If you’re after a flavour of British hospitality without breaking the bank, the Lime Tree Hotel is that rare flower: an affordable family-run stopover with spot-on service just steps from Buckingham Palace, the V&A and Tate Britain. Set on the corner of stucco-fronted Ebury Street and Elizabeth Street – the so-called prettiest in London – this is pure Mary Poppins’ territory, where the queen’s horses sometimes trot. But there’s a rural twist: green-fingered owners Matthew and Charlotte have applied allotment know-how to the hotel’s lawn-covered garden, supplying their homely Buttery restaurant with ingredients for re-imagined ploughman’s lunches and classic cocktails. And, with Victoria station around the corner, you won’t need a magic umbrella to descend on this perfectly practical address.
10.30am, but flexible, subject to availability. Check-in from 2.30pm; an earlier guaranteed check-in at noon is available for £20.
Double rooms from £285.00, including tax at 20 per cent.
Rates don’t include breakfast but it’s worth forking out for the cooked-to-order dishes including Clarence Court eggs on sourdough, smashed avocado on toast, traditional English or vegetarian cooked breakfast, and Nutella French toast.
Inspired by nature’s reclamation of towns and cities during the 2020 pandemic, Charlotte is keen to invite wildlife to the hotel’s allotment-style garden. She’s installed numerous birdhouses and a handsome-looking beehive around the garden’s perimeter.
At the hotel
Private walled garden, restaurant, basement event space. In rooms: TV, free WiFi, desk, Bramley toiletries, tea- and coffee-making kit (on request).
Our favourite rooms
Rooms are spread evenly across the two townhouses, with the ‘comfy’ category on the higher floors (there’s no lift, so factor in some stair-climbing the higher you are). The twin room on the ground level makes fantastic use of the snug space and has a patio door out to the garden. All rooms exhibit Matthew and Charlotte’s magic eye for detail, such as the pitch-perfect metro tiling in bathrooms, but the generous doubles have that little more space to show it all off.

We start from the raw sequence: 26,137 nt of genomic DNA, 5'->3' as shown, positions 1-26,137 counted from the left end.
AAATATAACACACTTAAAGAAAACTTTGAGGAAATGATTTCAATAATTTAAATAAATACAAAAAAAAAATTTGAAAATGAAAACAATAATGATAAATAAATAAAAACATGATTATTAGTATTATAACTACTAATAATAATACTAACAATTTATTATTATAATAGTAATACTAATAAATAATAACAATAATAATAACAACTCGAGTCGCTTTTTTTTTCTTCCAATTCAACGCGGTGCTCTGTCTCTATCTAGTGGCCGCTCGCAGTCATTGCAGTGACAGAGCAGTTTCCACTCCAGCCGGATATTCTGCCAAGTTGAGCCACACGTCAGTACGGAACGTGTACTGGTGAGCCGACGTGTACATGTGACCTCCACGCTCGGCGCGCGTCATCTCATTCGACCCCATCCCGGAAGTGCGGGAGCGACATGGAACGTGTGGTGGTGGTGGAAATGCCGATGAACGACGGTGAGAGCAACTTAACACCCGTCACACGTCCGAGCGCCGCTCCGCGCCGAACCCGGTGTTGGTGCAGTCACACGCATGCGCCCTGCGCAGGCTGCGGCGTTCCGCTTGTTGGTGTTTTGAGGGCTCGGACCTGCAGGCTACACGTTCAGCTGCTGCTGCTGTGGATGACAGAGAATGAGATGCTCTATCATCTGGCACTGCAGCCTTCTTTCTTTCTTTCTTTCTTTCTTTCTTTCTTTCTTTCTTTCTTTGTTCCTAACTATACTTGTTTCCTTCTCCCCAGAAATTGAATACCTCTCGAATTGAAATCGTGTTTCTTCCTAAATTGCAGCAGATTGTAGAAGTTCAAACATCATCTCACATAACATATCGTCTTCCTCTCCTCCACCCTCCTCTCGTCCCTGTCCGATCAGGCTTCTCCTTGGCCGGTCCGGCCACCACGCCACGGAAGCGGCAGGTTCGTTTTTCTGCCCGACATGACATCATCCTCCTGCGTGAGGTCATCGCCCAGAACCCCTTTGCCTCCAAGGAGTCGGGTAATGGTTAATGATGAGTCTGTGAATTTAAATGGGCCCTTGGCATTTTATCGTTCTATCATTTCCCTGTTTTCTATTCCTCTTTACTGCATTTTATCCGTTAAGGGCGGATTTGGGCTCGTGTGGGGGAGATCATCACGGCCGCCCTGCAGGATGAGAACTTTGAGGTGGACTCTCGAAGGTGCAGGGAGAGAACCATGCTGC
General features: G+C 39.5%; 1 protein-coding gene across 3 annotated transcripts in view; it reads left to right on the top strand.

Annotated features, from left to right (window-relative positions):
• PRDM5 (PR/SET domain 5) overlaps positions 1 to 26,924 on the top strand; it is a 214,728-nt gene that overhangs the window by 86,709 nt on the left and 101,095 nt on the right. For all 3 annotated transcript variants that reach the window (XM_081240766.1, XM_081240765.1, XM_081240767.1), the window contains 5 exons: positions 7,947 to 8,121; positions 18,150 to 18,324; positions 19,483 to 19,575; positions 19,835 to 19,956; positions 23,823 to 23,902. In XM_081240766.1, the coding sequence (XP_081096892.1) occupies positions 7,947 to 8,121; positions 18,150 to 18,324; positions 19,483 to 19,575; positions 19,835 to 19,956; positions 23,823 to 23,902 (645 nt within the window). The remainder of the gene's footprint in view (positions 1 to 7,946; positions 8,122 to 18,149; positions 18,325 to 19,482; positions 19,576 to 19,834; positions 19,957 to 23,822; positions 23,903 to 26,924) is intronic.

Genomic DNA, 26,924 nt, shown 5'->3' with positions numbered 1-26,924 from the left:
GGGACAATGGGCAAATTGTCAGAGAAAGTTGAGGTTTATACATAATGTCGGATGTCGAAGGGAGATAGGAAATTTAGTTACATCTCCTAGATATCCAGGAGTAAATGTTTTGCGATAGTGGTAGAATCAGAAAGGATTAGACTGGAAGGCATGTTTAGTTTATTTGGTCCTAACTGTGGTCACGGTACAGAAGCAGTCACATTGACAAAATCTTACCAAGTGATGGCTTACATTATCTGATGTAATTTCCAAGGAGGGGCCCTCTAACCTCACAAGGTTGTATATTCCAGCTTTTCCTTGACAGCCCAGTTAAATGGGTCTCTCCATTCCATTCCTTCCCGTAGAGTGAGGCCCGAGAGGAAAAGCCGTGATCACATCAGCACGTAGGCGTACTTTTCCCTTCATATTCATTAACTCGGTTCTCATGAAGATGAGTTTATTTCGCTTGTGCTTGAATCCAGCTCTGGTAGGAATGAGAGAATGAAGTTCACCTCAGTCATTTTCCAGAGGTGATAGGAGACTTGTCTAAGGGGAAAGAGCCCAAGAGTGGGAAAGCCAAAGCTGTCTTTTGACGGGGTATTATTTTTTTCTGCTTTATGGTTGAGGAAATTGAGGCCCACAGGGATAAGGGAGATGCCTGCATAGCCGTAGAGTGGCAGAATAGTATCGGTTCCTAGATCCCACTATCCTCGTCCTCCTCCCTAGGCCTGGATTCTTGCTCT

A Paddington bear-style duffle coat or brolly to pre-empt those famous London downpours (the rule is: if you bring them, it won’t rain).
There are several steps up to the entranceway and no lifts in the building. That means lots of stairs, making this hotel not very wheelchair accessible and also more challenging for some elderly visitors.
Under-fives aren’t allowed to stay; children over six can stay but this Grade II-listed building doesn’t lend itself particularly well to families.
This is a Grade II-listed building, so significant infrastructure work hasn’t been possible. However, Charlotte and Matthew use a waste company that sends nothing to landfill, they’ve phased out single-use plastic and installed super-efficient boilers. And it doesn’t get much more local than herbs and veg sourced from their garden.
For caffeinated catch-ups, seat yourself in prime people-watching position by nabbing the banquette in the corner facing Ebury Street. Or, for a more intimate affair, steal away to a secluded corner to the back of the Buttery overlooking the garden.
Relaxed, with a pashmina shawl if you’re eating in the garden in spring or autumn.
The Buttery extends from the street-side of the hotel to its garden-facing rear, a place where the soft textures of velvet and wood evoke country-kitchen calm. In defiance to its central London location, the hotel’s allotment garden has a dual role of providing gorgeously green outdoor eating and supplying plenty of fresh ingredients to the menu: courgette and mozzarella salad with chorizo dressing; the Belgravia ploughman’s lunch; the already near-legendary allotment breakfast (served until 2.30pm), starring grilled halloumi, avocado, poached or scrambled
egg, mushrooms, roasted tomatoes and baby potatoes; are just a few of the highlights.
The Lime Tree Hotel has amassed a string of regulars, drawn by its London-roasted coffee from the Gentlemen Baristas and its selection of classic cocktails (peach bellinis taste that little bit sweeter when sipped in the walled garden).
Breakfast is served between 7.30am and 11am, followed by lunch between 11.30am and 2.30pm.
Not only is the Lime Tree Hotel on an adorably London-esque street, but as a first-time visitor, it puts you conveniently within walking distance of many tourist tick-box locations, such as Buckingham Palace, the V&A, Hyde Park and Harrods.